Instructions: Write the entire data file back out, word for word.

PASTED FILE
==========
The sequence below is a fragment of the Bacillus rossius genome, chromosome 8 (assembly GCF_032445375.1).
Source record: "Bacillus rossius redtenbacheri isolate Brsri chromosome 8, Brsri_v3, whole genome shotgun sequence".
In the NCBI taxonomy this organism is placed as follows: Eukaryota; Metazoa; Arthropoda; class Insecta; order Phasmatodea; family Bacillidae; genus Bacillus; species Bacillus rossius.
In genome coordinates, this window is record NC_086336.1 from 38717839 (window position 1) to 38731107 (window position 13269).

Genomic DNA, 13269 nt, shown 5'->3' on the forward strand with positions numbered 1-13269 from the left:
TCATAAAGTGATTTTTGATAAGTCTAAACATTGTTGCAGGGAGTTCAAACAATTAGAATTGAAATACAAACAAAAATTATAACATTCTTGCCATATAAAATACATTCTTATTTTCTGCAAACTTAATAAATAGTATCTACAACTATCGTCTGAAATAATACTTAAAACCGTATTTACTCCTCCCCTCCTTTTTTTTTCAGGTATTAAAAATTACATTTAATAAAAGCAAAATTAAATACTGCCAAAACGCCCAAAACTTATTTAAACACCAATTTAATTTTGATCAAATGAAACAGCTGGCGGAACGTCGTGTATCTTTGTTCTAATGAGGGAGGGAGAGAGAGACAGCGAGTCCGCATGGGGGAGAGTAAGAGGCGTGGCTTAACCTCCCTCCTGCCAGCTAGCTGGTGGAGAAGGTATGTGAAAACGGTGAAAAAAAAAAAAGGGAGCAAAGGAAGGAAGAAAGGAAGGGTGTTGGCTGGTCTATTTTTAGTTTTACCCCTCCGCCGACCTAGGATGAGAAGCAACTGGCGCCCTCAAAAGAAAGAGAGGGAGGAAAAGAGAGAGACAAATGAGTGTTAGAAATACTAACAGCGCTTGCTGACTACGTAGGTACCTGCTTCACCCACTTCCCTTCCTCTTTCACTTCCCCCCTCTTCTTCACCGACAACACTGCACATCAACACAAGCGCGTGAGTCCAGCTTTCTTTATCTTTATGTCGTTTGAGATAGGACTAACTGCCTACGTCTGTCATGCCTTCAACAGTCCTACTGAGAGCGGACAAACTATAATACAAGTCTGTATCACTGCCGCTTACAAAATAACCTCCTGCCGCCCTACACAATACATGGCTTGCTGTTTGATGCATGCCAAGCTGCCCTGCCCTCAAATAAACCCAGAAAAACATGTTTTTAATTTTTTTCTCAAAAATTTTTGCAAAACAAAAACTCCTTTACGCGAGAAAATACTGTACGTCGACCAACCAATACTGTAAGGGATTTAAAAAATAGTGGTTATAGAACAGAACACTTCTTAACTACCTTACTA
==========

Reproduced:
The sequence below is a fragment of the Bacillus rossius genome, chromosome 8 (assembly GCF_032445375.1).
Source record: "Bacillus rossius redtenbacheri isolate Brsri chromosome 8, Brsri_v3, whole genome shotgun sequence".
In the NCBI taxonomy this organism is placed as follows: Eukaryota; Metazoa; Arthropoda; class Insecta; order Phasmatodea; family Bacillidae; genus Bacillus; species Bacillus rossius.
In genome coordinates, this window is record NC_086336.1 from 38717839 (window position 1) to 38731107 (window position 13269).

Genomic DNA, 13269 nt, shown 5'->3' on the forward strand with positions numbered 1-13269 from the left:
TCATAAAGTGATTTTTGATAAGTCTAAACATTGTTGCAGGGAGTTCAAACAATTAGAATTGAAATACAAACAAAAATTATAACATTCTTGCCATATAAAATACATTCTTATTTTCTGCAAACTTAATAAATAGTATCTACAACTATCGTCTGAAATAATACTTAAAACCGTATTTACTCCTCCCCTCCTTTTTTTTTCAGGTATTAAAAATTACATTTAATAAAAGCAAAATTAAATACTGCCAAAACGCCCAAAACTTATTTAAACACCAATTTAATTTTGATCAAATGAAACAGCTGGCGGAACGTCGTGTATCTTTGTTCTAATGAGGGAGGGAGAGAGAGACAGCGAGTCCGCATGGGGGAGAGTAAGAGGCGTGGCTTAACCTCCCTCCTGCCAGCTAGCTGGTGGAGAAGGTATGTGAAAACGGTGAAAAAAAAAAAAGGGAGCAAAGGAAGGAAGAAAGGAAGGGTGTTGGCTGGTCTATTTTTAGTTTTACCCCTCCGCCGACCTAGGATGAGAAGCAACTGGCGCCCTCAAAAGAAAGAGAGGGAGGAAAAGAGAGAGACAAATGAGTGTTAGAAATACTAACAGCGCTTGCTGACTACGTAGGTACCTGCTTCACCCACTTCCCTTCCTCTTTCACTTCCCCCCTCTTCTTCACCGACAACACTGCACATCAACACAAGCGCGTGAGTCCAGCTTTCTTTATCTTTATGTCGTTTGAGATAGGACTAACTGCCTACGTCTGTCATGCCTTCAACAGTCCTACTGAGAGCGGACAAACTATAATACAAGTCTGTATCACTGCCGCTTACAAAATAACCTCCTGCCGCCCTACACAATACATGGCTTGCTGTTTGATGCATGCCAAGCTGCCCTGCCCTCAAATAAACCCAGAAAAACATGTTTTTAATTTTTTTCTCAAAAATTTTTGCAAAACAAAAACTCCTTTACGCGAGAAAATACTGTACGTCGACCAACCAATACTGTAAGGGATTTAAAAAATAGTGGTTATAGAACAGAACACTTCTTAACTACCTTACTA